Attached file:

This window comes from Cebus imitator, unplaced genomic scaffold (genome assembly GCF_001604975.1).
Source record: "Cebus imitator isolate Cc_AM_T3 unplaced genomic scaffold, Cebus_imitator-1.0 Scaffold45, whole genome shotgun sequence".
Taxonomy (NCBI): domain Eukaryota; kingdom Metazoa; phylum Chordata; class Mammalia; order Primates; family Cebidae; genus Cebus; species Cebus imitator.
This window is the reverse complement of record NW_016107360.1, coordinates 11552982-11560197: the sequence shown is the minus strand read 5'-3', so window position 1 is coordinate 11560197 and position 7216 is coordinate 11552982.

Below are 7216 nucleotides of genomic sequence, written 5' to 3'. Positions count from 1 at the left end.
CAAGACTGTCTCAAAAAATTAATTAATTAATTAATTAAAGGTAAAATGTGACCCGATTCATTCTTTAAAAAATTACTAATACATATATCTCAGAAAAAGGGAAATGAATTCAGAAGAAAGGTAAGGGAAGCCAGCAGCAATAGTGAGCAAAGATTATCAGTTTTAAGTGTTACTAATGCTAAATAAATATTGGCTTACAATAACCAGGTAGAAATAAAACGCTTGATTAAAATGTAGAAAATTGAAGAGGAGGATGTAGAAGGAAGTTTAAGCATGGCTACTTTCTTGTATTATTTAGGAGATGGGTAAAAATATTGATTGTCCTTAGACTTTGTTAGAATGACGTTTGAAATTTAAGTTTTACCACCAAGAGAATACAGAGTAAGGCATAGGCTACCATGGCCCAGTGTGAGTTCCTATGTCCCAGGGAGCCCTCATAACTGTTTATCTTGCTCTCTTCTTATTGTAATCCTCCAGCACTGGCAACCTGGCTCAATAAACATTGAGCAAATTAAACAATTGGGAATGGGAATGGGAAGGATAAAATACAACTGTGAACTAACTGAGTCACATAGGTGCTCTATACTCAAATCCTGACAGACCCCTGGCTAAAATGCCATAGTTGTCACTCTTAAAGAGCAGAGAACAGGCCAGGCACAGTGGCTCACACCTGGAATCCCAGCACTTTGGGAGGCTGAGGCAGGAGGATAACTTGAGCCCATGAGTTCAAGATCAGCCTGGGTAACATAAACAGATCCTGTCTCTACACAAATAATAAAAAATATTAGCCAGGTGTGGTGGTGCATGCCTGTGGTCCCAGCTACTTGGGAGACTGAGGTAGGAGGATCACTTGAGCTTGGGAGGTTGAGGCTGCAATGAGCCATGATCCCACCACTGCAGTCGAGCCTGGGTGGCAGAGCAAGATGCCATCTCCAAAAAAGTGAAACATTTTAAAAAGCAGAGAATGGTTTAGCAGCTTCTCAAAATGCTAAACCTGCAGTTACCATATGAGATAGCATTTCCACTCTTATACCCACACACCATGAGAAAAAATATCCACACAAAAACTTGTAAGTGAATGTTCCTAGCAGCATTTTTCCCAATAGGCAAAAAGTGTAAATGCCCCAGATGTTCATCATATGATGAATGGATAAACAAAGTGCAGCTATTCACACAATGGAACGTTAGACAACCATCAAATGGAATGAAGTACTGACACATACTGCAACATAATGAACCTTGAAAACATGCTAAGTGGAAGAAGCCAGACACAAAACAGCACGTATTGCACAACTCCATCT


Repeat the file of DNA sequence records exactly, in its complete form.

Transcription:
This window comes from Cebus imitator, unplaced genomic scaffold (genome assembly GCF_001604975.1).
Source record: "Cebus imitator isolate Cc_AM_T3 unplaced genomic scaffold, Cebus_imitator-1.0 Scaffold45, whole genome shotgun sequence".
Taxonomy (NCBI): domain Eukaryota; kingdom Metazoa; phylum Chordata; class Mammalia; order Primates; family Cebidae; genus Cebus; species Cebus imitator.
This window is the reverse complement of record NW_016107360.1, coordinates 11552982-11560197: the sequence shown is the minus strand read 5'-3', so window position 1 is coordinate 11560197 and position 7216 is coordinate 11552982.

Below are 7216 nucleotides of genomic sequence, written 5' to 3'. Positions count from 1 at the left end.
CAAGACTGTCTCAAAAAATTAATTAATTAATTAATTAAAGGTAAAATGTGACCCGATTCATTCTTTAAAAAATTACTAATACATATATCTCAGAAAAAGGGAAATGAATTCAGAAGAAAGGTAAGGGAAGCCAGCAGCAATAGTGAGCAAAGATTATCAGTTTTAAGTGTTACTAATGCTAAATAAATATTGGCTTACAATAACCAGGTAGAAATAAAACGCTTGATTAAAATGTAGAAAATTGAAGAGGAGGATGTAGAAGGAAGTTTAAGCATGGCTACTTTCTTGTATTATTTAGGAGATGGGTAAAAATATTGATTGTCCTTAGACTTTGTTAGAATGACGTTTGAAATTTAAGTTTTACCACCAAGAGAATACAGAGTAAGGCATAGGCTACCATGGCCCAGTGTGAGTTCCTATGTCCCAGGGAGCCCTCATAACTGTTTATCTTGCTCTCTTCTTATTGTAATCCTCCAGCACTGGCAACCTGGCTCAATAAACATTGAGCAAATTAAACAATTGGGAATGGGAATGGGAAGGATAAAATACAACTGTGAACTAACTGAGTCACATAGGTGCTCTATACTCAAATCCTGACAGACCCCTGGCTAAAATGCCATAGTTGTCACTCTTAAAGAGCAGAGAACAGGCCAGGCACAGTGGCTCACACCTGGAATCCCAGCACTTTGGGAGGCTGAGGCAGGAGGATAACTTGAGCCCATGAGTTCAAGATCAGCCTGGGTAACATAAACAGATCCTGTCTCTACACAAATAATAAAAAATATTAGCCAGGTGTGGTGGTGCATGCCTGTGGTCCCAGCTACTTGGGAGACTGAGGTAGGAGGATCACTTGAGCTTGGGAGGTTGAGGCTGCAATGAGCCATGATCCCACCACTGCAGTCGAGCCTGGGTGGCAGAGCAAGATGCCATCTCCAAAAAAGTGAAACATTTTAAAAAGCAGAGAATGGTTTAGCAGCTTCTCAAAATGCTAAACCTGCAGTTACCATATGAGATAGCATTTCCACTCTTATACCCACACACCATGAGAAAAAATATCCACACAAAAACTTGTAAGTGAATGTTCCTAGCAGCATTTTTCCCAATAGGCAAAAAGTGTAAATGCCCCAGATGTTCATCATATGATGAATGGATAAACAAAGTGCAGCTATTCACACAATGGAACGTTAGACAACCATCAAATGGAATGAAGTACTGACACATACTGCAACATAATGAACCTTGAAAACATGCTAAGTGGAAGAAGCCAGACACAAAACAGCACGTATTGCACAACTCCATCT